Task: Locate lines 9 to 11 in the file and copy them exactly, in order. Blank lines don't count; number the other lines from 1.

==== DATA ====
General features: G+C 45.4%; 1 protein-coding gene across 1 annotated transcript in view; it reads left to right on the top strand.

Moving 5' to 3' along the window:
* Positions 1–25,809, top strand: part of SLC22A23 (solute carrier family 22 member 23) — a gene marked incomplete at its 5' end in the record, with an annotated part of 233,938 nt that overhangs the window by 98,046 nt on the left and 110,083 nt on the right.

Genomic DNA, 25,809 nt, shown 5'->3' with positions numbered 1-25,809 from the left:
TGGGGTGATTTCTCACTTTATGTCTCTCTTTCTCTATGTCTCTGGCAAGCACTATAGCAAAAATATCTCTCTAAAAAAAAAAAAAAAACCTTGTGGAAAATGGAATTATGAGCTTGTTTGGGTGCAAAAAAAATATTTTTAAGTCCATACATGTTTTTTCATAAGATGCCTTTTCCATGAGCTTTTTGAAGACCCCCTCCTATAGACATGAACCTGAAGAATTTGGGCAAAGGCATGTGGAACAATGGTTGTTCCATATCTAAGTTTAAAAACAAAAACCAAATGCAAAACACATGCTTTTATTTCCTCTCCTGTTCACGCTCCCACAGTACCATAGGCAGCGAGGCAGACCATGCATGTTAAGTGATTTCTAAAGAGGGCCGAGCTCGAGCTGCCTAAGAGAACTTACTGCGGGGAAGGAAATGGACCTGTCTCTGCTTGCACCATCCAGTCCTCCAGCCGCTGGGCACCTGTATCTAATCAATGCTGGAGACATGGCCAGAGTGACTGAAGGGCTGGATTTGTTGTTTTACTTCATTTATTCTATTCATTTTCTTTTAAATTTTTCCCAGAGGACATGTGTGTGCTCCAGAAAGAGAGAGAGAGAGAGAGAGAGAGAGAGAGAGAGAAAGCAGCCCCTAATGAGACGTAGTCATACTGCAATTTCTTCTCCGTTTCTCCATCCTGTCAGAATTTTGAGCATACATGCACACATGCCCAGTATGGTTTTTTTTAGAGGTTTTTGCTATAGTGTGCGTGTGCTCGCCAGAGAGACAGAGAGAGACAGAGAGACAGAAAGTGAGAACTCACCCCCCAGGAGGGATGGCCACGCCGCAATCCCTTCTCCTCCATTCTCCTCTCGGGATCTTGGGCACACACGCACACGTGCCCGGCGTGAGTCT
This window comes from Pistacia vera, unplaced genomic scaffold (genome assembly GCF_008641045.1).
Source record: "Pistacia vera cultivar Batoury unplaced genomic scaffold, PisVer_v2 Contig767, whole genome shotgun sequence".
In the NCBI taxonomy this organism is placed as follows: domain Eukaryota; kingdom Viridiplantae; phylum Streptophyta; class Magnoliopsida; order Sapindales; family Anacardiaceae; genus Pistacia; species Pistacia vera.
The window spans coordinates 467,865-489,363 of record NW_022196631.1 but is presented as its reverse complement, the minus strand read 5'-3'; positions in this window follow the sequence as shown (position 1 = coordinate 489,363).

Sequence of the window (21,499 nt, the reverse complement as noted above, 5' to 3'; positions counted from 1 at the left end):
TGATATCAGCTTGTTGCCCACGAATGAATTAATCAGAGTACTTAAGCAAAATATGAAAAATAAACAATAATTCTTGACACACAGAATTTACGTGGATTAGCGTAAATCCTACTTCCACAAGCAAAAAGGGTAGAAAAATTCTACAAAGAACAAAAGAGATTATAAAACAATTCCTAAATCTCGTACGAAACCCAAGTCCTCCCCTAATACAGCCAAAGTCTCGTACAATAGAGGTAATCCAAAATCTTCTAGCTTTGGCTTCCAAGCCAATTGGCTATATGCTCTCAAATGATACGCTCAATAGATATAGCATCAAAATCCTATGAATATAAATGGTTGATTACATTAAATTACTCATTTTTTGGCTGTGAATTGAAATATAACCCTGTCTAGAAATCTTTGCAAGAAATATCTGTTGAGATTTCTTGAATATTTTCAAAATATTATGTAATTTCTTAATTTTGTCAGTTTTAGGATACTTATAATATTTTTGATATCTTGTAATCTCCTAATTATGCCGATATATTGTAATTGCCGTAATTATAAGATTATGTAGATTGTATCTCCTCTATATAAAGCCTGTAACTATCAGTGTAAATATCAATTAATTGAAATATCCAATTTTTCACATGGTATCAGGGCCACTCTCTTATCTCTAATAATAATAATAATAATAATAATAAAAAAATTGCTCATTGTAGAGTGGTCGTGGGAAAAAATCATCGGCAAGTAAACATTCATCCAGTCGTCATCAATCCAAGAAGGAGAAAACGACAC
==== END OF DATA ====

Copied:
The window spans coordinates 467,865-489,363 of record NW_022196631.1 but is presented as its reverse complement, the minus strand read 5'-3'; positions in this window follow the sequence as shown (position 1 = coordinate 489,363).

Sequence of the window (21,499 nt, the reverse complement as noted above, 5' to 3'; positions counted from 1 at the left end):
TGATATCAGCTTGTTGCCCACGAATGAATTAATCAGAGTACTTAAGCAAAATATGAAAAATAAACAATAATTCTTGACACACAGAATTTACGTGGATTAGCGTAAATCCTACTTCCACAAGCAAAAAGGGTAGAAAAATTCTACAAAGAACAAAAGAGATTATAAAACAATTCCTAAATCTCGTACGAAACCCAAGTCCTCCCCTAATACAGCCAAAGTCTCGTACAATAGAGGTAATCCAAAATCTTCTAGCTTTGGCTTCCAAGCCAATTGGCTATATGCTCTCAAATGATACGCTCAATAGATATAGCATCAAAATCCTATGAATATAAATGGTTGATTACATTAAATTACTCATTTTTTGGCTGTGAATTGAAATATAACCCTGTCTAGAAATCTTTGCAAGAAATATCTGTTGAGATTTCTTGAATATTTTCAAAATATTATGTAATTTCTTAATTTTGTCAGTTTTAGGATACTTATAATATTTTTGATATCTTGTAATCTCCTAATTATGCCGATATATTGTAATTGCCGTAATTATAAGATTATGTAGATTGTATCTCCTCTATATAAAGCCTGTAACTATCAGTGTAAATATCAATTAATTGAAATATCCAATTTTTCACATGGTATCAGGGCCACTCTCTTATCTCTAATAATAATAATAATAATAATAATAAAAAAATTGCTCATTGTAGAGTGGTCGTGGGAAAAAATCATCGGCAAGTAAACATTCATCCAGTCGTCATCAATCCAAGAAGGAGAAAACGACAC